Kennedy also smacked headlong into a newly emboldened Times city staff. “We’ve grown a pair of balls, and I’m amazingly proud of the paper,” says a Times reporter. “The turning point was the editorial page’s rolling over for Bloomberg on erasing term limits. The reaction from the reporters and editors is that we’re the last line of defense—we’ve got to hold the line.” Not for or against any particular politician, that is, but to stand up for small-d democracy. After inflating her candidacy by making her simple declaration of interest in the job the lead story of the day, they compensated by hitting her hard.

Ok, but the coverage of this issue on the CityRoom blog, with an obligatory comment from AY uber-opponent Daniel Goldstein, doesn't cut it.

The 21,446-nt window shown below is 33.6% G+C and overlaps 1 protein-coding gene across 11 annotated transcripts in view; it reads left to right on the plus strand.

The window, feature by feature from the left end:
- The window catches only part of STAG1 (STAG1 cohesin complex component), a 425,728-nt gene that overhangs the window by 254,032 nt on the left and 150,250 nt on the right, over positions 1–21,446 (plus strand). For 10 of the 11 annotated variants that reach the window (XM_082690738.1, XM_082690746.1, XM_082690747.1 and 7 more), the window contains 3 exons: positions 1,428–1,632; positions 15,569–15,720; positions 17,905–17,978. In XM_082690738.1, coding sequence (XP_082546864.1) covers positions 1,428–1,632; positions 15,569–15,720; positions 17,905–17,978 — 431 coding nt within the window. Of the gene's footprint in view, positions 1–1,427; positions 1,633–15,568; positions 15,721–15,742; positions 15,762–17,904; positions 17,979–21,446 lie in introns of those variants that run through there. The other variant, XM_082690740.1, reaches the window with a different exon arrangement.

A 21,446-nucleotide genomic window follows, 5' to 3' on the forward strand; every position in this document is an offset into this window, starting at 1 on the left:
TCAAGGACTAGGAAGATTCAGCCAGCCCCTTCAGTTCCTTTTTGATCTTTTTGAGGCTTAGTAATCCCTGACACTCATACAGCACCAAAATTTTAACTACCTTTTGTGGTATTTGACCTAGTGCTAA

The effort to get Atlantic Yards a federal bailout is, to many, a blatant perversion of the goals of the stimulus program.

The coverage should be in depth, and in print.

Comments

Popular posts from this blog

Forest City acknowledges unspecified delays in Pacific Park, cites $300 million "impairment" in project value; what about affordable housing pledge?

Updated Monday Nov. 7 am: Note follow-up coverage of stock price drop and investor conference call and pending questions.

Pacific Park Brooklyn is seriously delayed, Forest City Realty Trust said yesterday in a news release, which further acknowledged that the project has caused a $300 million impairment, or write-down of the asset, as the expected revenues no longer exceed the carrying cost.

The Cleveland-based developer, parent of Brooklyn-based Forest City Ratner, which is a 30% investor in Pacific Park along with 70% partner/overseer Greenland USA, blamed the "significant impairment" on an oversupply of market-rate apartments, the uncertain fate of the 421-a tax break, and a continued increase in construction costs.